Blogging Zhanaozen: hegemonic discourse and authoritarian resilience in Kazakhstan
Central Asian Survey
Taylor & Francis (Routledge)
Reason for embargo
Post-Soviet authoritarian regimes – particularly in Central Asia – have proved highly resilient since independence. Existing explanations for regime longevity should be augmented by consideration of non-material, discursive sources of political legitimacy. A robust authoritarian regime requires the production and circulation of a hegemonic discourse that is internalized by influential social groups. This type of dominant discourse has emerged in Kazakhstan, making it difficult for political opponents to promote alternative political imaginaries and mobilize popular support. State control over media is challenged by Internet-based platforms, but in Kazakhstan social media and blogging have also offered an opportunity for the regime to reproduce its own hegemonic discourse. This article uses a discourse analysis of posts by bloggers in the aftermath of a violent conflict in Zhanaozen in Kazakhstan in 2011 to demonstrate how central elements in the state discourse are reproduced online, even by independent bloggers, suggesting that an official discourse has the ability to maintain its hegemonic status despite widespread use of blogs and social media.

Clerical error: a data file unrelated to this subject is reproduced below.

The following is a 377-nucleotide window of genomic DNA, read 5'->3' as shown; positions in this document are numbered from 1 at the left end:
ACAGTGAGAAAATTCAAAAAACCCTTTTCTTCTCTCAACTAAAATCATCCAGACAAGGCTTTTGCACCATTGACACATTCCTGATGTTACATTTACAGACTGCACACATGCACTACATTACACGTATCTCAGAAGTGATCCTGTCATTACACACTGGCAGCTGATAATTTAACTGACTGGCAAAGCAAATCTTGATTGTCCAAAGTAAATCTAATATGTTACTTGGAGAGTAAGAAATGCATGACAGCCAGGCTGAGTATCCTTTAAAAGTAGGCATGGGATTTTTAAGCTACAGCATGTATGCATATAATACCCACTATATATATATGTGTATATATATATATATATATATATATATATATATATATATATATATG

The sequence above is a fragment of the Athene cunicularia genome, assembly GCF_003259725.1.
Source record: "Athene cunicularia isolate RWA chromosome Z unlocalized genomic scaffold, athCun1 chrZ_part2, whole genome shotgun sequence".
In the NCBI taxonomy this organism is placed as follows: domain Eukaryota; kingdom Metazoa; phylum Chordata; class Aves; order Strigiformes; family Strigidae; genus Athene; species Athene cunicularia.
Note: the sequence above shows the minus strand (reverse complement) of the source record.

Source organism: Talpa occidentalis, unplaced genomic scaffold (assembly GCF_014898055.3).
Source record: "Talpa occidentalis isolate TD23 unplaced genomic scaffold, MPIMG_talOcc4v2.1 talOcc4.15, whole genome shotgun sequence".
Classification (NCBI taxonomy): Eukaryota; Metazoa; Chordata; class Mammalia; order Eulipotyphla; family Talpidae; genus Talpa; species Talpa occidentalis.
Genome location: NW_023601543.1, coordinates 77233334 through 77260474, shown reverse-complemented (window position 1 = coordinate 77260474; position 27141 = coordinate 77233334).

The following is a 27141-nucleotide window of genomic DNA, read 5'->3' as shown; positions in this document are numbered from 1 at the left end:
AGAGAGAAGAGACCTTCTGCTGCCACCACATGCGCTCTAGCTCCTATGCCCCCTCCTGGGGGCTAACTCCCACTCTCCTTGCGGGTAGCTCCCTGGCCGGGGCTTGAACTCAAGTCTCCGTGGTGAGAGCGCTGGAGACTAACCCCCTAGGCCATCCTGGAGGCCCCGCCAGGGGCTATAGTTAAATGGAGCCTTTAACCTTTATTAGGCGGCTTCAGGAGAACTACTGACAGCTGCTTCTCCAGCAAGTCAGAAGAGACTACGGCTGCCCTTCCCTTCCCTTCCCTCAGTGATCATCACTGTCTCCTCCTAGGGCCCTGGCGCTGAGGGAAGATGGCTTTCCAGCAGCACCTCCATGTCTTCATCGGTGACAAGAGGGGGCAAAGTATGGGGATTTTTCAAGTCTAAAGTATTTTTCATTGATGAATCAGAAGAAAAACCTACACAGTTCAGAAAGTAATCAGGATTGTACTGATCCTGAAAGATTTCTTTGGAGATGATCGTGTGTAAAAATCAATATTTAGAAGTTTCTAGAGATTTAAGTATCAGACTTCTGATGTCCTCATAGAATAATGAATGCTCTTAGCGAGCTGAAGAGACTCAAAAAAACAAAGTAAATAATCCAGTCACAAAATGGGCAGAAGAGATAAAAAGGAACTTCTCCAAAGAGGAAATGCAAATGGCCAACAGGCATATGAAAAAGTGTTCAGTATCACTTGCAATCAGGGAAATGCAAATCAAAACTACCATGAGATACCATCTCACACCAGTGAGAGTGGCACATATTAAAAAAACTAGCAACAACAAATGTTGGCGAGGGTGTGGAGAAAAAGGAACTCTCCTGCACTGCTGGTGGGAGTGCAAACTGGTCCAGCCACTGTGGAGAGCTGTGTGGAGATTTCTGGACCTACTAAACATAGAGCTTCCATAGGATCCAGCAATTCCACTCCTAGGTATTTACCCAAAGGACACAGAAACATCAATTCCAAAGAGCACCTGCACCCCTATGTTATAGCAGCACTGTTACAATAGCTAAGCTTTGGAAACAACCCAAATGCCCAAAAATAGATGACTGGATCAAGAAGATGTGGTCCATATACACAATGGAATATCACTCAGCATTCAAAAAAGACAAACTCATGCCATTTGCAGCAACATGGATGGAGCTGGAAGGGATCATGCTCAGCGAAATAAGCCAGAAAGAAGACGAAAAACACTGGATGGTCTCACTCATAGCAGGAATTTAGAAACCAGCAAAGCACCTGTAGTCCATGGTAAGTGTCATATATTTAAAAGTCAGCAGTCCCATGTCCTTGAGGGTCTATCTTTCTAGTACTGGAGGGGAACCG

This work was partially supported by the Economic and Social Research Council (Grant no. ES/J013056/1).
This is the author accepted manuscript. The final version is available from Taylor & Francis (Routledge) via the DOI in this record.
Vol. 35 (3), pp. 421 - 438